Vaccine shortages intensify while some doses sit on shelves, an obstacle to national strategy promised by Biden


From Miami to Manhattan, hospital leaders and public officials have been equally emphatic. But in one of the most puzzling aspects of the early vaccine rollout, the shortages are intensifying in some jurisdictions, while others have yet to use all their vaccine. The bottleneck isn’t just in administering the vaccines; some states are not ordering everything they’ve been allotted.

The result is widespread confusion about how much vaccine is available from one week to the next, and how much supply states actually need to inoculate residents in priority groups. Both areas of confusion are barriers to the national immunization campaign that President Biden pledged to mount in his first days in office.

The president’s advisers have said they were left no plan by the Trump administration. But what they inherited this week was more like a black box than a bare cupboard — the result of fractured communication among federal, state and local officials and a juggling act between manufacturers making a new product and thousands of providers, from big hospital systems to tiny clinics, struggling to plan around an unknown amount of vaccine.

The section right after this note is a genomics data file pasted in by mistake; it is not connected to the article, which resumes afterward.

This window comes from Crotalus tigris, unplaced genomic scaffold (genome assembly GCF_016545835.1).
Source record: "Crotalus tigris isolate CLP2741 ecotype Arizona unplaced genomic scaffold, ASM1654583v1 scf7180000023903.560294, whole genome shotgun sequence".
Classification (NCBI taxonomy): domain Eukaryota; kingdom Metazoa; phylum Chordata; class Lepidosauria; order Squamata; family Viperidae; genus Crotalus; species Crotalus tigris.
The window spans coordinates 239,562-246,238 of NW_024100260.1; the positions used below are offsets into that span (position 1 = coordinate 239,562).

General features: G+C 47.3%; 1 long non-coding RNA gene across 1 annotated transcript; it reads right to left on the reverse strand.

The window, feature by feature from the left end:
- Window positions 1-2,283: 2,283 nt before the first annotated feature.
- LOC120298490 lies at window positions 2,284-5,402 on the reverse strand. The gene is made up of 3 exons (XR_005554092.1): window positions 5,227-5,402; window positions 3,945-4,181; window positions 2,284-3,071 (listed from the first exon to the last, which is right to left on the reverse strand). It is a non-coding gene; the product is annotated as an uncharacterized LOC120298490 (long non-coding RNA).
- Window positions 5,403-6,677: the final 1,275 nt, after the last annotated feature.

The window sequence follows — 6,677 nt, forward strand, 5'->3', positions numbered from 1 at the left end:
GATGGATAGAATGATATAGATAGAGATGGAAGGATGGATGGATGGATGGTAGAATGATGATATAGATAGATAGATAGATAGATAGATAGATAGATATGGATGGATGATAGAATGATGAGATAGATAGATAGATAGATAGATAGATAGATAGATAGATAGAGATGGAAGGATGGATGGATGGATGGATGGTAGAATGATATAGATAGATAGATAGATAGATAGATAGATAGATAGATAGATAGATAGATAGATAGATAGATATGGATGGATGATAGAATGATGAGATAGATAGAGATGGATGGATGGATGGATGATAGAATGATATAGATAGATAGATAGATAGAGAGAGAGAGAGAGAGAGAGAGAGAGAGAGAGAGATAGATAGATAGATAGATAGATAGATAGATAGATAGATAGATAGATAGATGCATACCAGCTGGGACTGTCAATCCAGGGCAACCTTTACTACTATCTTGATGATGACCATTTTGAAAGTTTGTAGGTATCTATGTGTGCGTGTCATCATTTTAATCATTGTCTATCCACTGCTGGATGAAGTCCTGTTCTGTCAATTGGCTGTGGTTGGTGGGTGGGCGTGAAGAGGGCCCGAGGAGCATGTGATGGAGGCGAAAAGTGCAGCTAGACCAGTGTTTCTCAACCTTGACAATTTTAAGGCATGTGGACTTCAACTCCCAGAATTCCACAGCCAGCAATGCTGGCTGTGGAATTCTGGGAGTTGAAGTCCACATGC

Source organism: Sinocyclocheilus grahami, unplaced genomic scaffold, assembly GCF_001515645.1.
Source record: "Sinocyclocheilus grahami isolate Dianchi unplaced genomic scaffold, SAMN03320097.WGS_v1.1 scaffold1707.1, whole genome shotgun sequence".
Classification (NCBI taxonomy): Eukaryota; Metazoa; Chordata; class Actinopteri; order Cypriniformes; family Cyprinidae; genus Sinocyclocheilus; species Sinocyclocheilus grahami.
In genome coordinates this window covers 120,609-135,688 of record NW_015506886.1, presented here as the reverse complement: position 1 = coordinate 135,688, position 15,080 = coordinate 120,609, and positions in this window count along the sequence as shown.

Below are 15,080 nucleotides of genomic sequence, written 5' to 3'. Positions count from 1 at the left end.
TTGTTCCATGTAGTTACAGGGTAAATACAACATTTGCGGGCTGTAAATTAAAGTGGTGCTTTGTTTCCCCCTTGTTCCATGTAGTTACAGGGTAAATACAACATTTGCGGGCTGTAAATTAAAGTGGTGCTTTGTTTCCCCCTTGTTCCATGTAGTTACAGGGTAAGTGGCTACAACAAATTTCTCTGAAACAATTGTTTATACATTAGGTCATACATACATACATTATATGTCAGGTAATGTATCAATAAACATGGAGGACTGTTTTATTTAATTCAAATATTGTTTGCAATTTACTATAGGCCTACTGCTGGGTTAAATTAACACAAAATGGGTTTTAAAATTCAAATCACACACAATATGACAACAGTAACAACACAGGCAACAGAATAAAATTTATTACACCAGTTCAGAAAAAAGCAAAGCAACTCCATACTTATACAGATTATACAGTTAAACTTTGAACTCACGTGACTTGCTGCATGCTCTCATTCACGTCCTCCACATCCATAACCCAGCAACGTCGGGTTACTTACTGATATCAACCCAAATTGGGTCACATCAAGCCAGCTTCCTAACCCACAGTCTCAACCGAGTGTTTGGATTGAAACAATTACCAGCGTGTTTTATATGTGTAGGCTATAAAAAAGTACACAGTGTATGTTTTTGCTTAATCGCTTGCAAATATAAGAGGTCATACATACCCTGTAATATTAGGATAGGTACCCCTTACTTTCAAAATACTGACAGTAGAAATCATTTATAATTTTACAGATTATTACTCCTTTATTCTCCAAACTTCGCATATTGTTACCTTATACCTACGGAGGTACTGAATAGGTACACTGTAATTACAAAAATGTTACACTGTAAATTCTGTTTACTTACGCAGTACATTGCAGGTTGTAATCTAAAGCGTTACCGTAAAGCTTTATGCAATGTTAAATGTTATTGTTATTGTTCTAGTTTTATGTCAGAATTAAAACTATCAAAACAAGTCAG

“We don’t have the visibility that we would hope to have into supply and allocations,” Jeff Zients, the Biden administration’s coronavirus coordinator, acknowledged in a Wednesday briefing.

The delays in ordering and distribution have many causes, including uncertainty about vaccine supply and the status of second doses as well as the hesitancy of some people to get the shots. Also at issue are the logistical hurdles of performing immunizations in long-term-care facilities and the ultracold storage requirements and batch size of the product developed by Pfizer and German company BioNTech. That vaccine, one of two authorized for emergency use in the United States, comes in a minimum order of 975 doses. Once vials are opened, doses must be used within six hours.

Health-care workers across the U.S. received their first dose of the Pfizer-BioNTech coronavirus vaccine following its Dec. 11 authorization by the FDA. (The Washington Post)

Perversely, limited supply is sometimes the obstacle to faster distribution, health officials say, because there is reluctance to set up vaccination sites and mobilize beleaguered medical workers only to perform a meager number of inoculations.

Kentucky’s public health commissioner, Steven J. Stack, likened apportioning limited supply to sprinkling “pixie dust” across his state.